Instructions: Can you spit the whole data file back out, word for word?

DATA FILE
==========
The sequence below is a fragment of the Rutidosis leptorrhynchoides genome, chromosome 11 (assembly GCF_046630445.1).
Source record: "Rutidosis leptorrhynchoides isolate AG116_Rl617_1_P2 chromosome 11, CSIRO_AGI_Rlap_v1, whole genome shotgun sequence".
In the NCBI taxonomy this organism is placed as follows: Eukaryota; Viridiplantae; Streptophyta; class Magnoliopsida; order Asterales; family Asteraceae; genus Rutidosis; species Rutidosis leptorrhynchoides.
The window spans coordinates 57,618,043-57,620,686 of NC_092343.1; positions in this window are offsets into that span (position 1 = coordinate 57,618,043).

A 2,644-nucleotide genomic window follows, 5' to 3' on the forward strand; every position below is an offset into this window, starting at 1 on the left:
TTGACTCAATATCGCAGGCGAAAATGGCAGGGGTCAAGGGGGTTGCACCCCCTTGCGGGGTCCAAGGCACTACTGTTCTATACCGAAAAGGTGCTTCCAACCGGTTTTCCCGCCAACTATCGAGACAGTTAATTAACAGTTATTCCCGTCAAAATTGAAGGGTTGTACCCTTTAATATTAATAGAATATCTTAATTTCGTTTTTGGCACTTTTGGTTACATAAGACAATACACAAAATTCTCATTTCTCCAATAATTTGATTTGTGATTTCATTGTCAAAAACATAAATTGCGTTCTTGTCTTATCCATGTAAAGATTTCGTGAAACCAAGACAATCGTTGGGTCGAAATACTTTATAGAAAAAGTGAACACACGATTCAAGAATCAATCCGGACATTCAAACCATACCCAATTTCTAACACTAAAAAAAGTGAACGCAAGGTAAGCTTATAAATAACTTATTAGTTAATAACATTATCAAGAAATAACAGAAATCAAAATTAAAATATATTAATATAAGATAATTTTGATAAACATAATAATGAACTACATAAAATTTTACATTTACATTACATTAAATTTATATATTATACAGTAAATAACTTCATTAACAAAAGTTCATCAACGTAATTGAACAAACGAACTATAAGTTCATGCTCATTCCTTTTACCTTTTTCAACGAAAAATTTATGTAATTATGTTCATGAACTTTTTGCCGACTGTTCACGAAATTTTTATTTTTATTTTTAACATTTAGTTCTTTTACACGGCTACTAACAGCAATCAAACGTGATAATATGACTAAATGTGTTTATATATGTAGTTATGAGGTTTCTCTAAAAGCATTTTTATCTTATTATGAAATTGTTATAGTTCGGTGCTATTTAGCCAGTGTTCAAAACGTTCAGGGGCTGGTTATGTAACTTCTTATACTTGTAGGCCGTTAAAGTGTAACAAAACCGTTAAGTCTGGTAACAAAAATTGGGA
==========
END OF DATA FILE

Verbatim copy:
The sequence below is a fragment of the Rutidosis leptorrhynchoides genome, chromosome 11 (assembly GCF_046630445.1).
Source record: "Rutidosis leptorrhynchoides isolate AG116_Rl617_1_P2 chromosome 11, CSIRO_AGI_Rlap_v1, whole genome shotgun sequence".
In the NCBI taxonomy this organism is placed as follows: Eukaryota; Viridiplantae; Streptophyta; class Magnoliopsida; order Asterales; family Asteraceae; genus Rutidosis; species Rutidosis leptorrhynchoides.
The window spans coordinates 57,618,043-57,620,686 of NC_092343.1; positions in this window are offsets into that span (position 1 = coordinate 57,618,043).

A 2,644-nucleotide genomic window follows, 5' to 3' on the forward strand; every position below is an offset into this window, starting at 1 on the left:
TTGACTCAATATCGCAGGCGAAAATGGCAGGGGTCAAGGGGGTTGCACCCCCTTGCGGGGTCCAAGGCACTACTGTTCTATACCGAAAAGGTGCTTCCAACCGGTTTTCCCGCCAACTATCGAGACAGTTAATTAACAGTTATTCCCGTCAAAATTGAAGGGTTGTACCCTTTAATATTAATAGAATATCTTAATTTCGTTTTTGGCACTTTTGGTTACATAAGACAATACACAAAATTCTCATTTCTCCAATAATTTGATTTGTGATTTCATTGTCAAAAACATAAATTGCGTTCTTGTCTTATCCATGTAAAGATTTCGTGAAACCAAGACAATCGTTGGGTCGAAATACTTTATAGAAAAAGTGAACACACGATTCAAGAATCAATCCGGACATTCAAACCATACCCAATTTCTAACACTAAAAAAAGTGAACGCAAGGTAAGCTTATAAATAACTTATTAGTTAATAACATTATCAAGAAATAACAGAAATCAAAATTAAAATATATTAATATAAGATAATTTTGATAAACATAATAATGAACTACATAAAATTTTACATTTACATTACATTAAATTTATATATTATACAGTAAATAACTTCATTAACAAAAGTTCATCAACGTAATTGAACAAACGAACTATAAGTTCATGCTCATTCCTTTTACCTTTTTCAACGAAAAATTTATGTAATTATGTTCATGAACTTTTTGCCGACTGTTCACGAAATTTTTATTTTTATTTTTAACATTTAGTTCTTTTACACGGCTACTAACAGCAATCAAACGTGATAATATGACTAAATGTGTTTATATATGTAGTTATGAGGTTTCTCTAAAAGCATTTTTATCTTATTATGAAATTGTTATAGTTCGGTGCTATTTAGCCAGTGTTCAAAACGTTCAGGGGCTGGTTATGTAACTTCTTATACTTGTAGGCCGTTAAAGTGTAACAAAACCGTTAAGTCTGGTAACAAAAATTGGGA